In case you missed it, the Bureau of Labor Statistics released its April jobs report last week. For today’s Closer Look, we’d like to highlight both the good news and the bad news from the report and offer our take as to what can be done about the bad news.
The good news is that the economy continues to rebound from the pandemic. Last month, no fewer than 428,000 new jobs were added across all major industries, which means that the US has regained roughly 95% of the 22 million jobs which were lost at the start of the pandemic. President Biden and the White House wasted no time in promoting this, citing it as proof that Biden’s economy is the “strongest job creation economy in modern times.”
The report also found that unemployment is very low, with just 3.6% of Americans filing jobless claims last month. This brings unemployment back in line with the historically low levels that we experienced before the pandemic. Finally, the last bit of good news coming out of the report is that wages are on the rise, with average hourly earnings 5.5% higher than they were this time last year.
Now for the bad news. Unfortunately, low unemployment numbers don’t actually mean that more Americans are working. If you look closer at the numbers, you’ll see that the labor force, or the collection of people either working or looking for work, actually fell by 363,000 last month. This is particularly problematic in light of the fact that there are now more job openings – a record 11.5 million – than there are people actively looking for work.
The other bad news is in regard to wage growth. The 5.5% average increase in wages over the past year may seem like a significant number, but it has been more than wiped out by a simultaneous 6.6% rise in inflation. We certainly celebrate bigger paychecks for American workers, but what’s it worth if they’re not big enough to cover the ever-rising prices of rent, food, and gas? It’s no wonder then that most Americans have little faith in the state of the economy and believe it is only getting worse.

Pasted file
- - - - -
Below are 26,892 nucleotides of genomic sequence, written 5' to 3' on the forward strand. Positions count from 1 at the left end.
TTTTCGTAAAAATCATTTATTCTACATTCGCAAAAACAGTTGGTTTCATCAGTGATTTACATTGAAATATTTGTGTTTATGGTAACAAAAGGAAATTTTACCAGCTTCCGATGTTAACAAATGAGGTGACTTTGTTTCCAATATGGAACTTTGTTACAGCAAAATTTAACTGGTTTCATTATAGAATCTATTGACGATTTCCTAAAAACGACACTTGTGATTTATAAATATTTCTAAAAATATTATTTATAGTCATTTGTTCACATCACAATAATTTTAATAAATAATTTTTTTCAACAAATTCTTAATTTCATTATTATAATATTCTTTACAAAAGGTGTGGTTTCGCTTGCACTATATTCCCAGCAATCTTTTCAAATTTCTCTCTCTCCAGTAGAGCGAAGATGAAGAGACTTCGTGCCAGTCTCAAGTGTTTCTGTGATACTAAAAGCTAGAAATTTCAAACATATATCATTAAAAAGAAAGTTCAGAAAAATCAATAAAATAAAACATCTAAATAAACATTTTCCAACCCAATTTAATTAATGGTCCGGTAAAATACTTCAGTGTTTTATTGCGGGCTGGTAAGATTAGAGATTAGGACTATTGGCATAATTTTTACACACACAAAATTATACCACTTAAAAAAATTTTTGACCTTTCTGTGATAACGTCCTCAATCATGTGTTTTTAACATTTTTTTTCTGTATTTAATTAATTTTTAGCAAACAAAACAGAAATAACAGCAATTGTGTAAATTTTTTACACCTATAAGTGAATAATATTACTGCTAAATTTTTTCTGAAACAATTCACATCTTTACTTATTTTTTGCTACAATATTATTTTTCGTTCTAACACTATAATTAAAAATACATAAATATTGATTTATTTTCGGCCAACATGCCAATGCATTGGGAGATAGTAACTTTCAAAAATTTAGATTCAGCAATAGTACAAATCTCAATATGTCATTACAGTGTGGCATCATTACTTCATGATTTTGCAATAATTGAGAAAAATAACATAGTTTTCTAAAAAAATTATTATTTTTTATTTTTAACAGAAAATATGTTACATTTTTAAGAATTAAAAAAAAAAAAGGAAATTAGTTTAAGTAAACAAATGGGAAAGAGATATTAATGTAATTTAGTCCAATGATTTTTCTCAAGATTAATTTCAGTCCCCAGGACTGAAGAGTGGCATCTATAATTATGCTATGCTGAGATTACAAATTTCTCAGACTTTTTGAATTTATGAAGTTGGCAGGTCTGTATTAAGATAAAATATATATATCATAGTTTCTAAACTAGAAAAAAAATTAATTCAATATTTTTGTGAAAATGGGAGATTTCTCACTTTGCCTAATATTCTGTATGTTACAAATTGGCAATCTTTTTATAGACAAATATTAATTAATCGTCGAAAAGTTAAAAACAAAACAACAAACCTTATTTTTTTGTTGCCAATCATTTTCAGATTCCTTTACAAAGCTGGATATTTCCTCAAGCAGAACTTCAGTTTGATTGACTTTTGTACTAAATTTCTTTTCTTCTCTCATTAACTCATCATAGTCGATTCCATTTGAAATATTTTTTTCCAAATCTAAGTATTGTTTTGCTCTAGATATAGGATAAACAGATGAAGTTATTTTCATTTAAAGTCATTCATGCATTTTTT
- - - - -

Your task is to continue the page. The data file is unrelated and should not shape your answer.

So what can be done about rising inflation and unfilled job openings? How can we get people back in the workforce to fill the record number of job openings and help Americans weather the seemingly never-ending inflation storm? The answer is simple: pay workers more.
In a recent report, consulting firm McKinsey & Company estimated that the “untapped labor pool” (those who are not currently in the workforce but who could enter/return) may be as large as 23 million people. This pool could more than fill the 11.5 million job gap that our country is experiencing, but they will only enter/return if the conditions are right. Bigger paychecks large enough to stave off inflation would certainly be a start in making those conditions acceptable.
Unfortunately, some mainstream economists, particularly those at the Federal Reserve, won’t like this idea because they believe that rising wages and the “red-hot labor market” are the driving forces behind inflation. They argue that raising wages further than employers already have may create a wage-price spiral, which would make a bad situation worse when it comes to inflation.
But here’s another piece of good news for you: those economists are wrong. According to a recent report from the Economic Policy Institute (EPI), less than 8% of the rise in consumer prices can be attributed to higher labor costs. In other words, workers asking for more on payday are in no way, shape, or form responsible for the higher price tags that we’re seeing at grocery stores and gas pumps around the country.
Instead, if you’re looking for the real culprit of inflation, look no further than corporate greed. Forgive us for beating this same drum week after week, but the extent to which corporate greed is responsible for our current economic troubles cannot be overstated. The EPI report found that over half – 53.9% to be exact – of the increase in prices can be explained by fatter corporate profits. Corporations are so incredibly profitable that they could afford to pay their workers more and respect their consumers without even feeling so much as a bump to their profit margins. Unfortunately, their short-term thinking and quarterly-profit seeking won’t let them make the right long-term decision not just for their workers, but also for their bottom lines. They may pay their workers more, but they won’t raise their pay enough to offset inflation, and they definitely won’t do it without pulling a fast one on consumers by passing higher labor costs onto them in the form of higher prices.
The common refrain that we hear from employers and pundits in the media nowadays is “Nobody wants to work anymore.” If they mean that nobody wants to work for starvation wages or wages that don’t cover the rising cost of living, then they’re absolutely right. American workers are fed up and fighting back for their fair share of the economic pie. For what it’s worth, they’re also no longer buying the idea that their demands are what is driving up inflation as they instead rightfully point the finger at corporate greed.
In short, if we don’t want a repeat of bad news in the Labor Department’s next monthly job report, the solution is simple: pay workers more.